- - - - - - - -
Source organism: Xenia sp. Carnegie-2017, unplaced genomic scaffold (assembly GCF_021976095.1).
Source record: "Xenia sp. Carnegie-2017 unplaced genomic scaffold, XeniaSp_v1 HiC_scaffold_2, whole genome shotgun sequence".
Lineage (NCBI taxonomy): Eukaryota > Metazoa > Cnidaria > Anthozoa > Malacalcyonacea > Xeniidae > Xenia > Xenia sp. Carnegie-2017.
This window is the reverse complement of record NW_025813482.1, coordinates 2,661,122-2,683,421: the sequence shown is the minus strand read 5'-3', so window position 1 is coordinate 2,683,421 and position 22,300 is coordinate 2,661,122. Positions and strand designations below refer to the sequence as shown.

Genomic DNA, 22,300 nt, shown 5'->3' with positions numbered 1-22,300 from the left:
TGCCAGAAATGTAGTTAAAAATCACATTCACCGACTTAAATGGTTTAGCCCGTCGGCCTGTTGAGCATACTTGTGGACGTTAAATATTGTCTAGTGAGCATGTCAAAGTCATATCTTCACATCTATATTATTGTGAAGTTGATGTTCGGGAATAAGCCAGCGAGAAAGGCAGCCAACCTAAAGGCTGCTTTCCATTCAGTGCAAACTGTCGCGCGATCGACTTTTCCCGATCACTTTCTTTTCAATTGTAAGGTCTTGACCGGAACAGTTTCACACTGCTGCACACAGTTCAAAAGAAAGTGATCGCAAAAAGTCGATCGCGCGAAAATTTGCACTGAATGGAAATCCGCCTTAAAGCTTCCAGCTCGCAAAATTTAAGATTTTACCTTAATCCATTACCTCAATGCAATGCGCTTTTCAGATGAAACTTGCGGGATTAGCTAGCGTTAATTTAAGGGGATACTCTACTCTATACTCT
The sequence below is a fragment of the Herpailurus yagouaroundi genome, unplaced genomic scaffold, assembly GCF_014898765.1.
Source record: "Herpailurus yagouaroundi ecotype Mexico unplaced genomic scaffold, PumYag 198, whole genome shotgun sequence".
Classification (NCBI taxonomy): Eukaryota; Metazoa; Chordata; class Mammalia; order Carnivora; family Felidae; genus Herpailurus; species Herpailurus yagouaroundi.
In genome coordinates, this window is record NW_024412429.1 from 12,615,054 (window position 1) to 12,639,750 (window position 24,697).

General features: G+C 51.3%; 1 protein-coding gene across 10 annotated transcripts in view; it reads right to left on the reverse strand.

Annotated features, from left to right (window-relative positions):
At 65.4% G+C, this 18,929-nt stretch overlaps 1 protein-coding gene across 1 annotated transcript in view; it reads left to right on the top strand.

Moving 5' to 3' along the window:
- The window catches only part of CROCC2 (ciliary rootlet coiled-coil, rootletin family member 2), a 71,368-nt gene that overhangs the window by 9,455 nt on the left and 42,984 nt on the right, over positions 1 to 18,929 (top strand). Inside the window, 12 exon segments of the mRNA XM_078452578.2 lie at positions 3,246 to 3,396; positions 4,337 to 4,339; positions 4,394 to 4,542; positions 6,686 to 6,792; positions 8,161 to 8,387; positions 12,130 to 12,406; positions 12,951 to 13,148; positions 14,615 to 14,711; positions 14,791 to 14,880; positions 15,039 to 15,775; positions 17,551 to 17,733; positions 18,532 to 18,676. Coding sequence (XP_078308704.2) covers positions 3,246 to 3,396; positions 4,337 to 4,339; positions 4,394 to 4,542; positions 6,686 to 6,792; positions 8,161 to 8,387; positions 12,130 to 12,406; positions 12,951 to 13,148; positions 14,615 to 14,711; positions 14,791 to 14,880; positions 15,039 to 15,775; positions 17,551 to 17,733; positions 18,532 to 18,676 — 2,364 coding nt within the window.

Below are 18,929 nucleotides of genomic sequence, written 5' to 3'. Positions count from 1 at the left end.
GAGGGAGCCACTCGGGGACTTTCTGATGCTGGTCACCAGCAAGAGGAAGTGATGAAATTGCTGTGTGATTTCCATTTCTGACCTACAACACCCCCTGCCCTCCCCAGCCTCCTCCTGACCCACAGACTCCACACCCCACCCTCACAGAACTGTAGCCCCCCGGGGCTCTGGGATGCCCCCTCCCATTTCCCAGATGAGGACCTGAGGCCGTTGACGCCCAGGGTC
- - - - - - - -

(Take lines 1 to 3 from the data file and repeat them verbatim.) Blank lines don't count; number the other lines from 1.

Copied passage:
Source organism: Xenia sp. Carnegie-2017, unplaced genomic scaffold (assembly GCF_021976095.1).
Source record: "Xenia sp. Carnegie-2017 unplaced genomic scaffold, XeniaSp_v1 HiC_scaffold_2, whole genome shotgun sequence".
Lineage (NCBI taxonomy): Eukaryota > Metazoa > Cnidaria > Anthozoa > Malacalcyonacea > Xeniidae > Xenia > Xenia sp. Carnegie-2017.